Yes definitely look into diseases. Without mentioning diseases, people could ask you "so what's the point in researching all this?".
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xxNoodlezxx
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(Original post by 06moca1)
You can read the abstract and introduction of papers I guess. Google scholar is what I use. Make sure you save the reviews because they are great in helping you to understand the topic and current knowledge.

Yes definitely look into diseases. Without mentioning diseases, people could ask you "so what's the point in researching all this?".
Thanks so much for the help, I'm really excited to start this
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xxNoodlezxx
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(Original post by 06moca1)
You can read the abstract and introduction of papers I guess. Google scholar is what I use. Make sure you save the reviews because they are great in helping you to understand the topic and current knowledge.

Yes definitely look into diseases. Without mentioning diseases, people could ask you "so what's the point in researching all this?".
Hello again, I have gone away and completed some research on the domains and families of motor proteins and their locations etc but I cannot seem to understand what arginine fingers are? I was wondering if you could explain it to me sorry to bother you again
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06moca1
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(Original post by xxNoodlezxx)
Hello again, I have gone away and completed some research on the domains and families of motor proteins and their locations etc but I cannot seem to understand what arginine fingers are? I was wondering if you could explain it to me sorry to bother you again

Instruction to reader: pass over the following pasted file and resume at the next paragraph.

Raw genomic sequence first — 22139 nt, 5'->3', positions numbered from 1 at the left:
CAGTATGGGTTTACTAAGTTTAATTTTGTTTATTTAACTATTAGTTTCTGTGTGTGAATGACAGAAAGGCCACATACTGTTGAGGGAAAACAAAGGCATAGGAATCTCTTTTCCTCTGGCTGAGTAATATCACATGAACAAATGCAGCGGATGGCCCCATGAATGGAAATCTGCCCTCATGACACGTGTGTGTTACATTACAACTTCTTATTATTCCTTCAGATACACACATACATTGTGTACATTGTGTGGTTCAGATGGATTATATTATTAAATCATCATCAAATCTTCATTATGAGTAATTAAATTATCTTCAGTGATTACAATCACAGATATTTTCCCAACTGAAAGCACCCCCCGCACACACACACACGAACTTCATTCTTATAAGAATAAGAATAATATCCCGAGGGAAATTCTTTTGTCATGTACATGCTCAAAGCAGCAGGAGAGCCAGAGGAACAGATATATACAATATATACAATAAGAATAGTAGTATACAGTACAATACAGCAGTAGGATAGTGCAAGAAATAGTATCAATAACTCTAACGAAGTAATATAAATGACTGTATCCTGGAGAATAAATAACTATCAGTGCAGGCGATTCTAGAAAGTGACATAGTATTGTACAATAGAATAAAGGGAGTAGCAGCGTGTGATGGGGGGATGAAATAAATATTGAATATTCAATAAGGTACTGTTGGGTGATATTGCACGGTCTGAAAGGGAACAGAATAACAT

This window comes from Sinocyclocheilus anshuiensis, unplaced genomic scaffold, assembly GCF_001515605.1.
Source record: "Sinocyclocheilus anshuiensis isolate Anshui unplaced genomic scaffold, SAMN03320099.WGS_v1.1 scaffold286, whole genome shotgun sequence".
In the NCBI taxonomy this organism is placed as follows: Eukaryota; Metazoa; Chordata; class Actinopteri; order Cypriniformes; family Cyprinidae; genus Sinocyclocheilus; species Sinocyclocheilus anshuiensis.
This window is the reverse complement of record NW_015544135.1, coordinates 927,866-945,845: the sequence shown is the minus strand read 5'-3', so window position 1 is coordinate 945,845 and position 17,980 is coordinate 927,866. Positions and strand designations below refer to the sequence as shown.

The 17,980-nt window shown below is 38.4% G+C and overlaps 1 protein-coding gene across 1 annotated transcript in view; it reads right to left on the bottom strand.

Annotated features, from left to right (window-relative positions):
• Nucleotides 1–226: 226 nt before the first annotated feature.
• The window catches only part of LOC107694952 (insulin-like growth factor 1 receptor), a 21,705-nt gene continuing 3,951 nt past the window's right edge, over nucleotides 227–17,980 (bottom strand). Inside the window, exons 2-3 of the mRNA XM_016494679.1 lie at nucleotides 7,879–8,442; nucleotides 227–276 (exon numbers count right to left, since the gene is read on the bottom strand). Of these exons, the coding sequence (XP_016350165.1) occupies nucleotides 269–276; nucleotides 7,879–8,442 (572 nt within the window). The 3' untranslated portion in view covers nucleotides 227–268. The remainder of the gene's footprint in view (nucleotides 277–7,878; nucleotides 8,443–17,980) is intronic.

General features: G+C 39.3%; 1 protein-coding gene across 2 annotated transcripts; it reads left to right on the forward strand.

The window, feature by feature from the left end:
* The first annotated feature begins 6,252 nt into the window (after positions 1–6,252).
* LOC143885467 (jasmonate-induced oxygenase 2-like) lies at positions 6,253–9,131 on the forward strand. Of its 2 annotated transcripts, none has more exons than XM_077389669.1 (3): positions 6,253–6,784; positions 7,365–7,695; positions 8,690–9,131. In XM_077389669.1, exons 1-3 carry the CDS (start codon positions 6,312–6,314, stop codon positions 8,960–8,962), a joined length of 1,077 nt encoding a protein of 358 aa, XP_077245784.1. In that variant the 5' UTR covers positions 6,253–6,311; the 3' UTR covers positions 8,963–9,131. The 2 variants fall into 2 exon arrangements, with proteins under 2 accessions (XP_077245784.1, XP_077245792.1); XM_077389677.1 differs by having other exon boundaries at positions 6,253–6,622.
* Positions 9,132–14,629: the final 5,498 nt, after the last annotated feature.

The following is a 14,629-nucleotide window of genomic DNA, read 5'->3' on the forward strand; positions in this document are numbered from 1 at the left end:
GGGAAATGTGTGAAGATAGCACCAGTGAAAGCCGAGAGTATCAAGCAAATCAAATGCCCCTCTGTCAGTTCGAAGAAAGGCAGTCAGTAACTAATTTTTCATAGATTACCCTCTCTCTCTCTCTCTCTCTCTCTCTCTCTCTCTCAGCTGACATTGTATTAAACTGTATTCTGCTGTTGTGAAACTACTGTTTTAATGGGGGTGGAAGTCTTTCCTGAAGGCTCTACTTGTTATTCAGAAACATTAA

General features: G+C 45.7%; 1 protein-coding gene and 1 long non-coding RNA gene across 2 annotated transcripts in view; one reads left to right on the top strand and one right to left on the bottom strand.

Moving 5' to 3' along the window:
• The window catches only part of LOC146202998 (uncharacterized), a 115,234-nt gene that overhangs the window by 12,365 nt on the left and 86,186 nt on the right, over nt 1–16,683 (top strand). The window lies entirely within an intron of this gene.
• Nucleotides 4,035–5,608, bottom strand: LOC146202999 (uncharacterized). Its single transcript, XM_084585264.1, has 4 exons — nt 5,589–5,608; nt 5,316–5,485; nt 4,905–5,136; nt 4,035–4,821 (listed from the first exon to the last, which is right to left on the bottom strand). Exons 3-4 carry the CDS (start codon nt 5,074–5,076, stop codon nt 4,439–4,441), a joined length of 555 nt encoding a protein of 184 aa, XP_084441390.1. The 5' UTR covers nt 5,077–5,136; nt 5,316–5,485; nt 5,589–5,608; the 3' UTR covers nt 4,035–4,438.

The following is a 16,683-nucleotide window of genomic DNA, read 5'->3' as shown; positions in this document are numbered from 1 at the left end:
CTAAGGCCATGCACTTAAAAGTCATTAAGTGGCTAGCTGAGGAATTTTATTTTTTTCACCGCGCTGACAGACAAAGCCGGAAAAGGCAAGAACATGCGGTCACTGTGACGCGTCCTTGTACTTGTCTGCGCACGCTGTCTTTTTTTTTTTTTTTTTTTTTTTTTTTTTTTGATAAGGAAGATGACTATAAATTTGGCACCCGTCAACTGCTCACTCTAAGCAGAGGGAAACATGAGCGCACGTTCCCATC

Ensure efficient hydrolysis of ATP via the interaction of arginine and the gamma-phosphate of ATP.
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xxNoodlezxx
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(Original post by 06moca1)
Ensure efficient hydrolysis of ATP via the interaction of arginine and the gamma-phosphate of ATP.
Thank you, and when you say to "evaluate" the certain shared structures what do
you mean? In order to get high marks I have to include some form of debate/evaluation but I am unsure on how to exactly go about it I've decided my title will be something like "What are motor proteins and what is their involvement in pathogenesis of neurodegenerative diseases such as Alzheimer's."
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06moca1
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(Original post by xxNoodlezxx)
Thank you, and when you say to "evaluate" the certain shared structures what do
you mean? In order to get high marks I have to include some form of debate/evaluation but I am unsure on how to exactly go about it I've decided my title will be something like "What are motor proteins and what is their involvement in pathogenesis of neurodegenerative diseases such as Alzheimer's."
Oh nice you're going down the neurodegenerative disease route. I have to admit I have not researched the roles of P-loop type proteins in neuro diseases. You can talk about the Tau hypothesis and the Amyloid Beta Hypothesis as well since both are implicated with Alzheimers. Prion Hypothesis explains Prion diseases like Mad Cow etc etc. Not sure if motor proteins are involved in Prion diseases.

When I said 'evaluate the shared domains' I was thinking of a more broader sense. However, you've narrowed it down quite a lot. You could just talk about the domains as an introduction and give examples of other P-loop type proteins and their differing functions. Afterwards, you can narrow it down to neuro diseases.